The best brake lever setup is a wide, low platform for use while seated, and a higher, narrow platform close to the body of the bike for use when standing. Some adventure bikes offer this dual setup out of the box (see photos above). Your motorcycle brand and model will dictate whether your stock lever is sufficient and/or what aftermarket choices you have. Whatever setup you choose, make sure that when seated you don’t drag the brake at rest, yet can apply full braking when needed. Make sure that when standing, you can apply full braking without lifting your foot off the peg, and that there is space for your toes to move below the brake lever without hitting it.
Clutch and Front Brake Levers
As far as hand levers go, you’ll need to lower both the clutch lever (if you’ve got one) and the front brake lever for off-road riding. To minimize forearm fatigue, adjust the levers to allow your wrists to remain as straight as possible during stand-up riding. If you draw a line from your elbows to the hand levers, the grips should fall more or less on that line. We’ll talk more in the future about off-road riding position, but in a nutshell, your elbows are high when standing (which should be most of the time off-road) and low when seated.
Adventure bikes do a lot of stuff really well, but rarely do they do any one thing perfectly. Here again, we need to decide where we want to maximize performance—on-road or off-road—and lean toward that in our setup choices. In my training classes, I have students start off by adjusting their levers as low as they can. Then, after enough seated riding for the novelty to wear off, if they continue to have difficulty or discomfort using their levers in the low position, to raise them in small increments until they find a position that strikes a good compromise between their ability to control the bike off-road (while standing) and on-pavement (while seated).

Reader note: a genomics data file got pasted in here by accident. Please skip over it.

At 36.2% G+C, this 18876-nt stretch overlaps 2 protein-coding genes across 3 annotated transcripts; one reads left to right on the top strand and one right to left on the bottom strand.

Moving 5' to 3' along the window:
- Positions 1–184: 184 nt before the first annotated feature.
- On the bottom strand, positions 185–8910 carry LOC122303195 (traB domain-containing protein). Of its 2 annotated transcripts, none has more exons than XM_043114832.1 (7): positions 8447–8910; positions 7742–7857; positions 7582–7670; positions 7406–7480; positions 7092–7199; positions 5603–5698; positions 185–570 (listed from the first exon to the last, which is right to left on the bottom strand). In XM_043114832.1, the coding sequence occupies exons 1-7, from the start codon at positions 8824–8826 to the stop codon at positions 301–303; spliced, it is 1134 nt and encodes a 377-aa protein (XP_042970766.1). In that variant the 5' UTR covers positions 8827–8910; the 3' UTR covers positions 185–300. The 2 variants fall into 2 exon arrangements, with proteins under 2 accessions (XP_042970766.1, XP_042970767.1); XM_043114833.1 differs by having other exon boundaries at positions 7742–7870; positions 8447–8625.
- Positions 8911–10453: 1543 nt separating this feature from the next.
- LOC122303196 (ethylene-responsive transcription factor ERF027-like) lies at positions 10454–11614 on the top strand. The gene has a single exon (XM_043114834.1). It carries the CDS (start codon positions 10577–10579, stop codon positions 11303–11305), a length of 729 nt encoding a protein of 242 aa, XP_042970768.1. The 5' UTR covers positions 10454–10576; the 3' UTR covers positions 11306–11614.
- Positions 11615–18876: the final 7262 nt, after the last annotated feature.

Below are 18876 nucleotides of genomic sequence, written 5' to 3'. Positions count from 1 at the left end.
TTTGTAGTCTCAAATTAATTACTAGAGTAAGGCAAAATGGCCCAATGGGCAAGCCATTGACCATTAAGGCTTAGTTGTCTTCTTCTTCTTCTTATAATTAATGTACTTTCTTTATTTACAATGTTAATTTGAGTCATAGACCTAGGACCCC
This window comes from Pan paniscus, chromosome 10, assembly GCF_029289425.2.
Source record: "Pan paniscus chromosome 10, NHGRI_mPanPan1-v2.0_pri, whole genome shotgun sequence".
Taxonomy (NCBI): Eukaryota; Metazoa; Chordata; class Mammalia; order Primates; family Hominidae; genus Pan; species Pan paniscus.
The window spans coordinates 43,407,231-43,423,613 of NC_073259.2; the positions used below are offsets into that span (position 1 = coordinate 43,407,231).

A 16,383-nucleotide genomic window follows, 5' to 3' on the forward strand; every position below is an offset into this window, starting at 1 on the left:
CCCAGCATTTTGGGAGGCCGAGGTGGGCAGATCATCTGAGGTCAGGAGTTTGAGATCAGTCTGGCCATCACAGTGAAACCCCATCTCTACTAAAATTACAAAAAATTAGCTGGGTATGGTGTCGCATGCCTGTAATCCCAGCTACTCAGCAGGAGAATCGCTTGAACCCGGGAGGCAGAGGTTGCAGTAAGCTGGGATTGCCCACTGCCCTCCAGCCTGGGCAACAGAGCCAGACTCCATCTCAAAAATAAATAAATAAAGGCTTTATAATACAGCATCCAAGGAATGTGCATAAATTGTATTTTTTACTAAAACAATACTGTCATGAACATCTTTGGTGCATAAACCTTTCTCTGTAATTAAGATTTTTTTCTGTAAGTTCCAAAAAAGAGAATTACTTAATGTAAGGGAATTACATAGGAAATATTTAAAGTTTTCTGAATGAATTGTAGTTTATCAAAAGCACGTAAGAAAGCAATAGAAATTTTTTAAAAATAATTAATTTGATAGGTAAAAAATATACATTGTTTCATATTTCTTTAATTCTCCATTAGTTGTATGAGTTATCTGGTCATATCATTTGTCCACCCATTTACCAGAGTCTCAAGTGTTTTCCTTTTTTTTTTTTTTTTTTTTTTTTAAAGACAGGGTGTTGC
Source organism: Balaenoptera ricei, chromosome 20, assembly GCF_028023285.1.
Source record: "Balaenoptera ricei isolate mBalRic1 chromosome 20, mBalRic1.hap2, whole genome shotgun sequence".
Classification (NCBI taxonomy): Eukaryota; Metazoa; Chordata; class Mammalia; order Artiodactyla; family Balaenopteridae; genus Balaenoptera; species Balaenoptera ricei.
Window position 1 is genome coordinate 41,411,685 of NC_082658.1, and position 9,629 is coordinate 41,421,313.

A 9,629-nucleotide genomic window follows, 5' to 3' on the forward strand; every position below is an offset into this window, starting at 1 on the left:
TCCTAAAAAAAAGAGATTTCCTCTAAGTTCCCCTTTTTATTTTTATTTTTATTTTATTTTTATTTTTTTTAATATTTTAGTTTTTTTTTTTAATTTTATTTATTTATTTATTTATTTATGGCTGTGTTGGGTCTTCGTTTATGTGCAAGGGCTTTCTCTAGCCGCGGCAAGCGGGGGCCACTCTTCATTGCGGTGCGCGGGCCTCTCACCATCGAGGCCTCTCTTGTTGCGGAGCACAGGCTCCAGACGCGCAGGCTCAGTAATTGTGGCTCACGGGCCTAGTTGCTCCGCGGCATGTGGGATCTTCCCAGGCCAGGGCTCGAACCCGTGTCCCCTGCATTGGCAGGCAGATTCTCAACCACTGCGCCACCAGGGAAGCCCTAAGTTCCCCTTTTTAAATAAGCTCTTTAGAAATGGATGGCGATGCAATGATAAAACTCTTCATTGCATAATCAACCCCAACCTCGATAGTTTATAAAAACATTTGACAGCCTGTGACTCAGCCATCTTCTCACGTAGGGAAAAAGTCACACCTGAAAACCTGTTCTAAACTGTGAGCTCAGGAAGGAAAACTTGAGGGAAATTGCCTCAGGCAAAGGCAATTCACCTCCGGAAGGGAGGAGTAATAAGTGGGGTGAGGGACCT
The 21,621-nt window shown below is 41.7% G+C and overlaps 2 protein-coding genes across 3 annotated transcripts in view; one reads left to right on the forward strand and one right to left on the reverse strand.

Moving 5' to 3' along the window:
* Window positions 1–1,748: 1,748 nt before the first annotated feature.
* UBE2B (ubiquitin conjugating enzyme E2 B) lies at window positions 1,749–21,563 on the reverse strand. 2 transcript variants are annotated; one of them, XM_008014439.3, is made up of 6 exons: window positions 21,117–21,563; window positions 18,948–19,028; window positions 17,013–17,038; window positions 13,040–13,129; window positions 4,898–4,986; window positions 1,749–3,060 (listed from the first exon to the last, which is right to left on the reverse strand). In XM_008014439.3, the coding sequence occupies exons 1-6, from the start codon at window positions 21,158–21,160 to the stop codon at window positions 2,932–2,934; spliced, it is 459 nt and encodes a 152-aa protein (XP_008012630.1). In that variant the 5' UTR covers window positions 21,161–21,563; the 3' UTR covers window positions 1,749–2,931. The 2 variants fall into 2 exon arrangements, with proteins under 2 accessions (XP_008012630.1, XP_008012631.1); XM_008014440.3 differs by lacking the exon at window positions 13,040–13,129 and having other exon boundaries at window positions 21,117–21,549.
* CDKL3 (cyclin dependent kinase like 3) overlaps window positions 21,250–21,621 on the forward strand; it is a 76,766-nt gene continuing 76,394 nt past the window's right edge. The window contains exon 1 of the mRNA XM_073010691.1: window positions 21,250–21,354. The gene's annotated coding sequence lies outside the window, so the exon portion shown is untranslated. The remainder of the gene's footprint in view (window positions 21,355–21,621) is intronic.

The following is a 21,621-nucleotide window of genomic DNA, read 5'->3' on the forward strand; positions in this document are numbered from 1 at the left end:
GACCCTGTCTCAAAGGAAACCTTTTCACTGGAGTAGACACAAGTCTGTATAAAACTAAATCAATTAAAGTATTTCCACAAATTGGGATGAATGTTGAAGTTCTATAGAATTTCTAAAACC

“As low as they can” is almost never as low as desired. On adventure bikes, there is almost always something in the way of lowering your levers to the ideal position for stand-up riding. On some bikes, adjusting the lever position requires moving the mirrors and hand guards as well. If you want the levers low but still want the hand guards to be in front of your hands, you may need aftermarket guards that allow more adjustability. If you don’t want the mirrors to hit the windscreen with your new setup, you may need aftermarket mirrors or a different windscreen. In other cases, a good setup is easier to achieve with aftermarket handlebars.
On my own motorcycle (a BMW F650GS Dakar), I installed aftermarket hand guards that provide clearance for the levers below the guard mounts, as well as adjustable mirrors with two ball joints (one near the mount and another near the mirror) that allow nearly infinite adjustability. After these changes, I was able to lower my clutch lever as far as I wanted, but the brake lever stopped a little early because the banjo coupling for the hydraulic line hit the handlebar. I managed to get the clutch lever low enough that a long day seated left me with mild front forearm soreness. I raised the lever a fraction of an inch and the discomfort while seated ceased. My wrists are almost straight when I stand; I experience minimal fatigue and have no problem getting–and staying–in an optimal standing riding position.
We’ll continue our discussion of bike setup in next month’s column.
Have questions for Laine MacTague? Email him at EarthRider.email@example.com